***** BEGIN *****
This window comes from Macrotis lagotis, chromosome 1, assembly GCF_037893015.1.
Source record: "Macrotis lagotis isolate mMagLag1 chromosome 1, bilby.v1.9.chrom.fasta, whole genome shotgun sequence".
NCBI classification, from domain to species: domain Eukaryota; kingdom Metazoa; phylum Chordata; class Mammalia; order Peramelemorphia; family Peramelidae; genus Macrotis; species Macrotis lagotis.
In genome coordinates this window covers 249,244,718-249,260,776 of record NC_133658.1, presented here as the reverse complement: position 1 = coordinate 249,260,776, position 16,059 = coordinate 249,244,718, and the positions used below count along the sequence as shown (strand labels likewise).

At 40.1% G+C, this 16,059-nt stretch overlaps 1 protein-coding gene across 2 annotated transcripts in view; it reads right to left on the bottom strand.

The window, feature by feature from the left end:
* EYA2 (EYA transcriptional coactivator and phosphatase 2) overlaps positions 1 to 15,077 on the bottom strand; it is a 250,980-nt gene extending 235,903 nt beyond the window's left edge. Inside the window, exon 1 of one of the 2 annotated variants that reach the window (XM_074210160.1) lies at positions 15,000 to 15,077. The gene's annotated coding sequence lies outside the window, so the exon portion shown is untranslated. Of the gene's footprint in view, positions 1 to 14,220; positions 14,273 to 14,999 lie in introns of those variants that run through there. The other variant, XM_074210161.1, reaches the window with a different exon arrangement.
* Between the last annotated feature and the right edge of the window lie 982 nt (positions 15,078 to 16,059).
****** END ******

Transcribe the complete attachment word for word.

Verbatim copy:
This window comes from Macrotis lagotis, chromosome 1, assembly GCF_037893015.1.
Source record: "Macrotis lagotis isolate mMagLag1 chromosome 1, bilby.v1.9.chrom.fasta, whole genome shotgun sequence".
NCBI classification, from domain to species: domain Eukaryota; kingdom Metazoa; phylum Chordata; class Mammalia; order Peramelemorphia; family Peramelidae; genus Macrotis; species Macrotis lagotis.
In genome coordinates this window covers 249,244,718-249,260,776 of record NC_133658.1, presented here as the reverse complement: position 1 = coordinate 249,260,776, position 16,059 = coordinate 249,244,718, and the positions used below count along the sequence as shown (strand labels likewise).

At 40.1% G+C, this 16,059-nt stretch overlaps 1 protein-coding gene across 2 annotated transcripts in view; it reads right to left on the bottom strand.

The window, feature by feature from the left end:
* EYA2 (EYA transcriptional coactivator and phosphatase 2) overlaps positions 1 to 15,077 on the bottom strand; it is a 250,980-nt gene extending 235,903 nt beyond the window's left edge. Inside the window, exon 1 of one of the 2 annotated variants that reach the window (XM_074210160.1) lies at positions 15,000 to 15,077. The gene's annotated coding sequence lies outside the window, so the exon portion shown is untranslated. Of the gene's footprint in view, positions 1 to 14,220; positions 14,273 to 14,999 lie in introns of those variants that run through there. The other variant, XM_074210161.1, reaches the window with a different exon arrangement.
* Between the last annotated feature and the right edge of the window lie 982 nt (positions 15,078 to 16,059).